This paper presents the relationship between transportation and national security in different aspects. The main research question is - What is the relationship between transportation and national security? The qualitative methodology has been applied in this research and is based on a literature review. Bangladesh has been considered as a case in the research. The finding is that the relationship between transportation and national security is very much complex. Both liberalism and realist theories support the positive relationship between transportation and traditional and non-traditional security, and at the same time, they also showed the negative relationship between them. Both theories argued the antagonistic relationship between environmental security (non-traditional) and transportation. From Bangladesh's perspective, traditional security's most valuable part is economic security, which is benefited from internal and external transportation, but transportation makes a massive threat to every non- traditional security sector    Read full article

Bangladesh-Myanmar Relations: Understanding Strategic Dimension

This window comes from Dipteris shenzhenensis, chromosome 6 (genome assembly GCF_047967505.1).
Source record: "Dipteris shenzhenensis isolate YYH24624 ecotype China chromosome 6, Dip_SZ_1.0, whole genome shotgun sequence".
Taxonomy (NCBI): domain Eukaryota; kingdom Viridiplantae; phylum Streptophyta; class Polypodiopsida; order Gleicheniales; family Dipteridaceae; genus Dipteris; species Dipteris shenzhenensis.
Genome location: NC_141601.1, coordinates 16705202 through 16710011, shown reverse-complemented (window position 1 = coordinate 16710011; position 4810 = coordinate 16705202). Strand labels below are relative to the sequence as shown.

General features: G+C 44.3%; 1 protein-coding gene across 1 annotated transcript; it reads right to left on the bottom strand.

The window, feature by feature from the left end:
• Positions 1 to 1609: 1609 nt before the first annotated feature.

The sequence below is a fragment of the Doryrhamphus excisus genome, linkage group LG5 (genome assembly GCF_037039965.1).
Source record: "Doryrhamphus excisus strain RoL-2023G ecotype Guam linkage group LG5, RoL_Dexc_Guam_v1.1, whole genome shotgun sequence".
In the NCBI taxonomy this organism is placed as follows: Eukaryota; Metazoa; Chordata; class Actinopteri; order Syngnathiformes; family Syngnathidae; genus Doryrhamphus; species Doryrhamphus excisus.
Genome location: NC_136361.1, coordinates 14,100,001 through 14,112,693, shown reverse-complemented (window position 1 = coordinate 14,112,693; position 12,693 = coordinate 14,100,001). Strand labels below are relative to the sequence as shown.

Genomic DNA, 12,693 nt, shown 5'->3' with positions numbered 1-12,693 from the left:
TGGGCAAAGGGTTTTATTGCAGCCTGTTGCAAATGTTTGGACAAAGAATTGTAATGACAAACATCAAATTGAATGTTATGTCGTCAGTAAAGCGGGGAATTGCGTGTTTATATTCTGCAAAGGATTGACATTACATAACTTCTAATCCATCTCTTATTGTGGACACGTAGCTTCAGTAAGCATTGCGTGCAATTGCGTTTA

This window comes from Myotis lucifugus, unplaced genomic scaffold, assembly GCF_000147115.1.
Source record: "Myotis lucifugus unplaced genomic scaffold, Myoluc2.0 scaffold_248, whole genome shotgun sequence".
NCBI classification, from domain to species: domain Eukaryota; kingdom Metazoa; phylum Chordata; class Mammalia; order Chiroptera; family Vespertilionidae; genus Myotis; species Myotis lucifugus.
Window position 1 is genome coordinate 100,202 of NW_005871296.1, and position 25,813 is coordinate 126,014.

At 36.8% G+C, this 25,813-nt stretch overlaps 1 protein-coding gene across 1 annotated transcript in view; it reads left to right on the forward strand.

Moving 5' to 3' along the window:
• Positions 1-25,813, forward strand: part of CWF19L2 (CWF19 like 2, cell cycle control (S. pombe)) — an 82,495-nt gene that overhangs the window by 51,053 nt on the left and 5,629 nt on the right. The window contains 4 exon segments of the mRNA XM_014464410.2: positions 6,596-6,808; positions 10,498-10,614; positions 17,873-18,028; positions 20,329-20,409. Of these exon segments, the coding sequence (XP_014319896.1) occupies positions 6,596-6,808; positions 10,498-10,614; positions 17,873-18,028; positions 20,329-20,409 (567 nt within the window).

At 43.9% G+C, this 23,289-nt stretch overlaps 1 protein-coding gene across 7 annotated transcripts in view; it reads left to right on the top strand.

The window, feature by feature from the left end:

Bangladesh and Myanmar are close neighbors sharing both land and maritime border. Historically, the southern part of Bangladesh had been linked with the Rakhine state of Myanmar. After the independence of Bangladesh, the official relations between the countries commenced in 1972 following Myanmar’s recognition. After that many visits of state leaders took place but the relationship can’t develop more due to some issues like Myanmar’s military rule, the Rohingya crisis etc. It is rational that the neighboring countries can have some bilateral disputes but that does not mean that they will be away from economic and other engagements. In the age of globalization, all states are interrelated and interconnected to each other. From this point of view, the study is designed to understand the strategic significance of Bangladesh-Myanmar bilateral relations. The study deals with the two research questions-why are Bangladesh-Myanmar relations strategically important? And how can both countries develop relations with each other? The study is qualitative in nature and based on descriptive and narrative methods. The study takes secondary data by reviewing newspapers, related articles, books, international organizations reports, and government reports. The study uncovered that from both geo- political and economic points of view, Bangladesh and Myanmar are significant to each other. Despite the Rohingya crisis both countries need to work together. Myanmar is important for Bangladesh to attain its strategic objective aiming at fostering connectivity with China and ASEAN countries. Conversely, Bangladesh is significant to Myanmar for its geostrategic location. Myanmar may utilize the Chittagong port and the upcoming deep- sea port of Bangladesh for her imported products which will reduce cargo costs. Additionally, in recent times Bangladesh has experienced remarkable economic growth and amazing development in the agro-economic sector that may attract Myanmar to flourish in its agro-economic sector.    Read full article